Book Review: The Magic of Ordinary
This was exactly the book I needed at the end of a pandemic year — a sweet story of growing up with siblings in a loving home where the father provides magic that turns ordinary events into extraordinary adventures.
As a memoir writer and reader, in recent times, I have been disappointed with bestsellers which fall into one of two categories — a celebrity tell-all of a dysfunctional present or confessions of a regular person who describes a dysfunctional past often involving addiction or trauma.
The former sells because of the celebrity’s public status, the latter because it is a well-crafted story with a generous publicity budget.
Gouty’s memoir does not fall into these categories. In fact, my initial impression in the early chapters — that it was a literary version of a TV show that I loved during the years I lived in the US, The Wonder Years — remained unchanged when I got to the end of the book.
Nostalgic ride to a simpler time
Vivid descriptions of a simple American childhood spent riding bicycles in a neighbourhood where kids spend time outdoors playing games, swimming, and engaging with the community (a rare sight in today’s digital world), made me envious and yearn for the ‘good old days’.
From removing warts on full moon nights with magic chants, to delivering her sister in their own home, Gouty’s father, Melford Johnson, was not just the fun and handy ‘Daddy’ she knew but also a devoted husband, loving friend, and a cheerful person who told tall tales, sang with abandon, tended earnestly to a flourishing garden, and volunteered at church for years after his retirement.
His insistence that his daughters master three skills — typing (for employment), driving (for independence) and swimming (for joy) reveal a pragmatist in action albeit one who still held on to a phenomenal zest for life for eighty-seven years.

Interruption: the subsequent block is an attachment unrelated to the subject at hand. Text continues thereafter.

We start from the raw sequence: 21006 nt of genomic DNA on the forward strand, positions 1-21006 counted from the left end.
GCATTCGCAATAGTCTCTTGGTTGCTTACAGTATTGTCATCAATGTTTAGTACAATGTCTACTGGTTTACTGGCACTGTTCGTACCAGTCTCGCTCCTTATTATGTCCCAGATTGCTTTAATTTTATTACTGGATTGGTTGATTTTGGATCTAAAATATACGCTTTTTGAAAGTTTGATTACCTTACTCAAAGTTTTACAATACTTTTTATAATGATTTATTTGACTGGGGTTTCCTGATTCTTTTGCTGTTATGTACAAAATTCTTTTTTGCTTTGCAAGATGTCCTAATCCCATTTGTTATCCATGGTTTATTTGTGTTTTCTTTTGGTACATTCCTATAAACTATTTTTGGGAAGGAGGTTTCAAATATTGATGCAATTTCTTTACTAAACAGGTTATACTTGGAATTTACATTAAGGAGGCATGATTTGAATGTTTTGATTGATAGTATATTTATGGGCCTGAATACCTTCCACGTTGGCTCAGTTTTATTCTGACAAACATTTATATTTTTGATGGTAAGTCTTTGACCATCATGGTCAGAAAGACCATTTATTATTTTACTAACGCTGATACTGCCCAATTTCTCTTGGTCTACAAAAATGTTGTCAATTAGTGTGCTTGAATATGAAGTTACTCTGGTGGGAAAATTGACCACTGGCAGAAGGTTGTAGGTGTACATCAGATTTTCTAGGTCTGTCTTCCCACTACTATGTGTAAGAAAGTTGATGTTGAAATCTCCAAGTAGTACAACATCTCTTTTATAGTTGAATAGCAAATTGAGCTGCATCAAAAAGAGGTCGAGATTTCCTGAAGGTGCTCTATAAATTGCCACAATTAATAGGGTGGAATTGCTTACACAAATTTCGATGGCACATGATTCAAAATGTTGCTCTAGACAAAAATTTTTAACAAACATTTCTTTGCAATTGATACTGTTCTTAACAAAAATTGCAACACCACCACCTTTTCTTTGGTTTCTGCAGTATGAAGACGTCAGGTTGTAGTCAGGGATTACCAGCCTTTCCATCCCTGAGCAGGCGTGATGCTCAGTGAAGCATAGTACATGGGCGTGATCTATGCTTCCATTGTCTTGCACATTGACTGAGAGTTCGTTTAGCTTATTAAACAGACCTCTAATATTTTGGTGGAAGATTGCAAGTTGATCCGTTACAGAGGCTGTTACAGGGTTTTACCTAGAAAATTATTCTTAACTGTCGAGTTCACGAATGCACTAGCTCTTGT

Primed to look for drama in the narrative arc, I kept my eyes open for a shocking scene or a twist in what seemed to be an ordinary tale of a happy family.
I must admit that I was relieved by the absence of alcoholism, abuse, trauma and terror in the author’s life.
With her two sisters, Gouty’s childhood which seems idyllic in many ways, is also a story that many of us who have had normal childhoods with responsible parents and supportive families can relate to.
Of all the little details that make the book come alive, my favorite was the epigraph of each chapter. Some are quotes by well-known authors but others are excerpts from letters that Gouty’s father wrote over the years, a touch that makes the book much more personal.
The universality of the human experience
While my childhood in India was very different from what Gouty has described, my parents followed the same philosophy as Gouty’s — “we-gave-you-wings-now-go-fly.” I could see glimpses of my father in many of the episodes, particularly when he supports Gouty’s decision for a divorce despite his own experience of a long stable marriage to her mother.
Gouty’s writing is evocative, honest, and free of prescriptive advice. She invites readers to relive her childhood and succeeds in highlighting the universality of the human experience that transcends many of the artificial barriers that we sometimes hide behind.
Gouty’s statement — “In his (her father’s) mind, there was a kind of magic in being ordinary. Average, common people, not upper-crust, but not trampled on. Neither arrogant, nor despairing. Just people accepting who they were and what they had. Dealing with it and moving on,” are a true reflection of my thoughts.
I laughed at the chapter about her father making not just a snowman but an entire family of snow-critters, and delighted in tales of her father’s adventures exploring sinkholes and caves with his buddies. The moving description of the last days of her father’s life made me teary as I thought back to the time I lost my father.
Why we need to believe in magic
Gouty answers her question — ‘what happens when equal parts generosity and kindness are mixed with abundant joy’ — with a simple conclusion, a person is born who loves doing good deeds.
Melford Johnson was undoubtedly an ordinary man, but he was also a very special one whose authenticity exemplified a life of purpose, something everyone can aspire to. The legacy and proof of being raised by a good role model lies in this unexpectedly satisfying father-daughter story that can make you believe in magic.
I received an ARC of the book from the author at the end of a year marked by the Covid-19 pandemic. I could not have picked a better book to end 2020 on a positive note.
I highly recommend The Magic of Ordinary if you are a memoir lover.
Have you read other feel-good memoirs that you would recommend?
Originally published at www.ranjanirao.com